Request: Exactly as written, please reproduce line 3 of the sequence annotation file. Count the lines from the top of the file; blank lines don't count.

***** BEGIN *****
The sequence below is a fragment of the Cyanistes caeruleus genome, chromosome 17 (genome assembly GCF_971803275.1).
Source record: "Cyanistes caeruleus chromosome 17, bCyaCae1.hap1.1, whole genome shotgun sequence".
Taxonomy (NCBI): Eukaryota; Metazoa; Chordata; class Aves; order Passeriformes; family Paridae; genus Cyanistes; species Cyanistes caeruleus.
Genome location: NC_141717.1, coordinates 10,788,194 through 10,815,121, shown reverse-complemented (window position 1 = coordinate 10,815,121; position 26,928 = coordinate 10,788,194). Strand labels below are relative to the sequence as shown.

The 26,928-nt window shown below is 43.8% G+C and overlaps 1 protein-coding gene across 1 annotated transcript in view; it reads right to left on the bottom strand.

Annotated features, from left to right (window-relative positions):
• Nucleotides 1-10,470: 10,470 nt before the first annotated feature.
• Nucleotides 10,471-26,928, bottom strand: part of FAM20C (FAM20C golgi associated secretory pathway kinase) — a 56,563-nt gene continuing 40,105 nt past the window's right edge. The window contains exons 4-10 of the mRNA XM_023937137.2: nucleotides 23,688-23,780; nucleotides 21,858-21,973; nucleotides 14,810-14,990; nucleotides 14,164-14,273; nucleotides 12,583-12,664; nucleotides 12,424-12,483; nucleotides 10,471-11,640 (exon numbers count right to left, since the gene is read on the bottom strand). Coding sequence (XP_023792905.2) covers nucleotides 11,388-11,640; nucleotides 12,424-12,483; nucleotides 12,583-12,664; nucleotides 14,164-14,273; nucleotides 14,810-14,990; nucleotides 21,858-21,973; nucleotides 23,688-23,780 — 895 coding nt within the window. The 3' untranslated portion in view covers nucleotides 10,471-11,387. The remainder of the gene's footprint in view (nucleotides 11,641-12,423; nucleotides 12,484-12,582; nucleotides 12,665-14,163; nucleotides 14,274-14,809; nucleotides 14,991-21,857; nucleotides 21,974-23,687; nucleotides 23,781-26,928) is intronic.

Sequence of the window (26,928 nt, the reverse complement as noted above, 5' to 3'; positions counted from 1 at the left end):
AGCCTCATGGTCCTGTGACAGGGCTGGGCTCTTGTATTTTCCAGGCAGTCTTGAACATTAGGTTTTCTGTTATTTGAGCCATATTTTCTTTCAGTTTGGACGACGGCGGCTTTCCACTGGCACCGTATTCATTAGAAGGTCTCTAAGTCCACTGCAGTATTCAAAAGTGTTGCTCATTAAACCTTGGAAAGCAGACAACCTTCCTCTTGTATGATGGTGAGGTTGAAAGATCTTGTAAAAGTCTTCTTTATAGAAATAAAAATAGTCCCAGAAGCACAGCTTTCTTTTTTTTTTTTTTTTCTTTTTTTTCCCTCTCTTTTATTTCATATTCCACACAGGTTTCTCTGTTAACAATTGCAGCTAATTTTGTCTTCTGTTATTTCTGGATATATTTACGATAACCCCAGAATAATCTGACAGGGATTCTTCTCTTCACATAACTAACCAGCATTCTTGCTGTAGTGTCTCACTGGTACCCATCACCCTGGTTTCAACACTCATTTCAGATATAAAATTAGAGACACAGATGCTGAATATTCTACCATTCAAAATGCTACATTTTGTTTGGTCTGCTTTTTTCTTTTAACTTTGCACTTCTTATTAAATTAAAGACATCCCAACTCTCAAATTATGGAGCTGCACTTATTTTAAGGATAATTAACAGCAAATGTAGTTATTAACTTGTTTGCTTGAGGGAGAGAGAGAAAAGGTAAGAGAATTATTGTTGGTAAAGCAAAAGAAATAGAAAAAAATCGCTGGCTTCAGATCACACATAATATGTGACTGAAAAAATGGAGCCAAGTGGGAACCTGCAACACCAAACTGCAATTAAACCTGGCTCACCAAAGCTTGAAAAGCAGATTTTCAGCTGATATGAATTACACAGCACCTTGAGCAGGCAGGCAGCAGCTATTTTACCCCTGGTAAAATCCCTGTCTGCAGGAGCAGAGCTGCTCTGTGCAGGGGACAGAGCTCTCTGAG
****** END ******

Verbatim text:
Taxonomy (NCBI): Eukaryota; Metazoa; Chordata; class Aves; order Passeriformes; family Paridae; genus Cyanistes; species Cyanistes caeruleus.